Gripped in the claw of the constellation Scorpius sits the reflection nebula DG 129, a cloud of gas and dust that reflects light from nearby, bright stars. This infrared view of the nebula was captured by NASA's Wide-field Infrared Survey Explorer, or WISE.
Viewed in visible light, this portion of the sky seems somewhat unremarkable. But in infrared light, a lovely reflection nebula is revealed. DG 129 was first catalogued by a pair of German astronomers, named Johann Dorschner and Joachim Gürtler, in 1963.
Much like gazing at Earth-bound clouds, it is fun to use your imagination when looking at images of nebulae. Some people see this nebula as an arm and hand emerging from the cosmos. If you picture the "thumb" and "forefinger" making a circle, it is as though you are seeing a celestial "okay" sign.
The bright star on the right with the greenish haze is Pi Scorpii. This star marks one of the claws of the scorpion in the constellation Scorpius. It is actually a triple-star system located some 500 light-years away. Perhaps a cross-species celestial handshake is imminent?
The colors used in this image represent different wavelengths of infrared light. The image was constructed from frames taken after WISE ran out of some of the coolant needed to chill its infrared detectors and began to warm up. The WISE detector sensitive to 22-micron light has become too warm to produce good images, but the three shorter wavelength detectors continue to crank out over 7,000 pictures of the sky every day, like the ones that make up this picture. Blue represents infrared radiation at 3.4 microns, while green represents light with a wavelength of 4.6 microns. Red represents 12-micron infrared light.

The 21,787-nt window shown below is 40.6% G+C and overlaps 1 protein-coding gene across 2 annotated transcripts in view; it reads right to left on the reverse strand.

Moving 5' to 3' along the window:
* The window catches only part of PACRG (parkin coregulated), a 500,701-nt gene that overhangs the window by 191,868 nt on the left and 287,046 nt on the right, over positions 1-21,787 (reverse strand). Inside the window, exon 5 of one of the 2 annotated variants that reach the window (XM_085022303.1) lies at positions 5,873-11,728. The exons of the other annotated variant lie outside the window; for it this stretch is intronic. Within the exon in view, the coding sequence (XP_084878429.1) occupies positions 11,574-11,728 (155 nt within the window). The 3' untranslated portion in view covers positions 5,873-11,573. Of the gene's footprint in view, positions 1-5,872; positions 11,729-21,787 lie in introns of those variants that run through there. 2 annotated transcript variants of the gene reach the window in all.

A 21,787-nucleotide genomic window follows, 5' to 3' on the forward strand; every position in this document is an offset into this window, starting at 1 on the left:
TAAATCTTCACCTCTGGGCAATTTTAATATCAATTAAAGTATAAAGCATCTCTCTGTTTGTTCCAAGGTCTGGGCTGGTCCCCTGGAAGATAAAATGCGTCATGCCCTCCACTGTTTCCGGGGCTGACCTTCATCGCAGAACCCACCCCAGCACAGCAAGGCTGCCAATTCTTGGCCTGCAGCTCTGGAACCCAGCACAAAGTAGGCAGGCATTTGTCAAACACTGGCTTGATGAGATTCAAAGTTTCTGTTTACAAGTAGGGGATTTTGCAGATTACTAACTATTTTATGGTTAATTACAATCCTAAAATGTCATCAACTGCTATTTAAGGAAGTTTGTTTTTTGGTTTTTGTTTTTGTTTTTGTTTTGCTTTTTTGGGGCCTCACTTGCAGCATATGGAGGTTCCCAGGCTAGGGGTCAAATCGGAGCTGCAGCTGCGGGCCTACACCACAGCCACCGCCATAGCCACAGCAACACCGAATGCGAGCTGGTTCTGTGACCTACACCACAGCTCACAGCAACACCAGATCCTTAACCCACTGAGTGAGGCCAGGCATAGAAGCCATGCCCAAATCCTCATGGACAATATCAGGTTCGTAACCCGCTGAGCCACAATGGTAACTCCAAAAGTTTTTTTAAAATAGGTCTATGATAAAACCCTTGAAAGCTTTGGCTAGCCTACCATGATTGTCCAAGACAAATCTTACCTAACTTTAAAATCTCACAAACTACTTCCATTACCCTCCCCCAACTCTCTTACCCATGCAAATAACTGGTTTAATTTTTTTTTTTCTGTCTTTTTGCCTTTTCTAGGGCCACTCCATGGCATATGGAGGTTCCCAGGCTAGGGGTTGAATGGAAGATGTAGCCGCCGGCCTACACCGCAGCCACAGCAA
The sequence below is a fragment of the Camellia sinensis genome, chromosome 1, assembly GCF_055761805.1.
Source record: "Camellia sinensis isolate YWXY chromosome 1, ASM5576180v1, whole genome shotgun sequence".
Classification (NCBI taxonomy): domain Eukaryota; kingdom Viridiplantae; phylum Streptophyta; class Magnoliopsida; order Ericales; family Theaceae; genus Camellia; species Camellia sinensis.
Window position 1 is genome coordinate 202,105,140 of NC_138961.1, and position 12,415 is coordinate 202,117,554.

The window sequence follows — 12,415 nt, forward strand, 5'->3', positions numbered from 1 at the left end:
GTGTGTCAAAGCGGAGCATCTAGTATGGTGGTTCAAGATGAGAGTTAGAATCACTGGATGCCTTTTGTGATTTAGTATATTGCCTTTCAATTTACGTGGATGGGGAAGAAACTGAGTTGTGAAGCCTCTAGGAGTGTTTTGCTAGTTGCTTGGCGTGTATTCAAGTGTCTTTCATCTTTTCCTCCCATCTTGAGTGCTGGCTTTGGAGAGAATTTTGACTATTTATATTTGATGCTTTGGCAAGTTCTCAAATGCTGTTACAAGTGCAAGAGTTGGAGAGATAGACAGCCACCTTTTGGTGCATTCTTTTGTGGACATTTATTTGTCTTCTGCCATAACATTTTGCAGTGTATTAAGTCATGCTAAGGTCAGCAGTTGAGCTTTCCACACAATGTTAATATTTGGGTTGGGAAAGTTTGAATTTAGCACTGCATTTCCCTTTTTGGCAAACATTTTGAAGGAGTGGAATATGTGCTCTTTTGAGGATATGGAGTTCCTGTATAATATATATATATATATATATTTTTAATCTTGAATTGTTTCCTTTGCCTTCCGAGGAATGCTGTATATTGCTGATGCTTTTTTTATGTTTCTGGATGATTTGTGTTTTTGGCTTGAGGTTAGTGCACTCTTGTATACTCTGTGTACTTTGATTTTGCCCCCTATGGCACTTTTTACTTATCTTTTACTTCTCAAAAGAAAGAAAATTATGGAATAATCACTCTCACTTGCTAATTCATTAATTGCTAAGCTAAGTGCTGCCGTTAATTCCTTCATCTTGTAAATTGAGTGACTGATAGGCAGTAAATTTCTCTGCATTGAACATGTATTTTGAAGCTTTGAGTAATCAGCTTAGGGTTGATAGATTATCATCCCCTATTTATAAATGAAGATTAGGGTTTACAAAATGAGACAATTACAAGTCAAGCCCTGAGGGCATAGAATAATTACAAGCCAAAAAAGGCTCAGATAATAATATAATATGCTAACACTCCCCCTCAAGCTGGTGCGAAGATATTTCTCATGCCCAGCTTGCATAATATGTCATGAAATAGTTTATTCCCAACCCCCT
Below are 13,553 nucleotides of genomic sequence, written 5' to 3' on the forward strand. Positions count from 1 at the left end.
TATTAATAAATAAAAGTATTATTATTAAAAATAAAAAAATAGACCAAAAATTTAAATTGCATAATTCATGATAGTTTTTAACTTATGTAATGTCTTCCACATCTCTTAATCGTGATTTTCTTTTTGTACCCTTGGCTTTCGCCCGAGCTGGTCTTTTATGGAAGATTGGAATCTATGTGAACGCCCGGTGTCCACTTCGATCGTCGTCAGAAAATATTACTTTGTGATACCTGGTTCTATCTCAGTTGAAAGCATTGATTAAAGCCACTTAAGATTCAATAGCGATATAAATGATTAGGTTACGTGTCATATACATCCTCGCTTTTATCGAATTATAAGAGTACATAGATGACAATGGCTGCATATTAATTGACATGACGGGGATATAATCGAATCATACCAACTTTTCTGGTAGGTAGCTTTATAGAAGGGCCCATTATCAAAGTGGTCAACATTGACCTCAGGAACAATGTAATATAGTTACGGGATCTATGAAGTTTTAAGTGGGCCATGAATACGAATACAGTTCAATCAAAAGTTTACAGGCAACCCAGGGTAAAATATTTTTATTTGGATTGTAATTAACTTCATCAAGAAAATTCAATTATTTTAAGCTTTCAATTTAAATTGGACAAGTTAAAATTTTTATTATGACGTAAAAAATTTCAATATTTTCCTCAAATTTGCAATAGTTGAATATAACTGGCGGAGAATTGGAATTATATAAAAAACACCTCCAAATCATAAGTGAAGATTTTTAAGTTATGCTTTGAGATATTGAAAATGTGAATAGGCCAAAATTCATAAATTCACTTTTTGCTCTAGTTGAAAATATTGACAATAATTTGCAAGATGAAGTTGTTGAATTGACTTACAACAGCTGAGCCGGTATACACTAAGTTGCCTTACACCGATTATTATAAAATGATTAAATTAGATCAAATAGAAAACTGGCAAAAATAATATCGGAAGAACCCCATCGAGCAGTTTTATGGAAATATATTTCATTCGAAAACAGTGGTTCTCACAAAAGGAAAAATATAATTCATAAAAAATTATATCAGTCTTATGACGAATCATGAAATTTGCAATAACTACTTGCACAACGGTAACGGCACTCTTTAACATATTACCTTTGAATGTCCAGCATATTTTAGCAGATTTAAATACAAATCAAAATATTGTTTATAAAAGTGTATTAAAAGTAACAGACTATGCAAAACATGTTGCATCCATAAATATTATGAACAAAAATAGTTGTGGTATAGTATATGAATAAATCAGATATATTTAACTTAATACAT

JPL manages the Wide-field Infrared Survey Explorer for NASA's Science Mission Directorate, Washington. The principal investigator, Edward Wright, is at UCLA. The mission was competitively selected under NASA's Explorers Program managed by the Goddard Space Flight Center, Greenbelt, Md. The science instrument was built by the Space Dynamics Laboratory, Logan, Utah, and the spacecraft was built by Ball Aerospace & Technologies Corp., Boulder, Colo. Science operations and data processing take place at the Infrared Processing and Analysis Center at the California Institute of Technology in Pasadena. Caltech manages JPL for NASA.
More information is online at http://www.nasa.gov/wise and http://wise.astro.ucla.edu.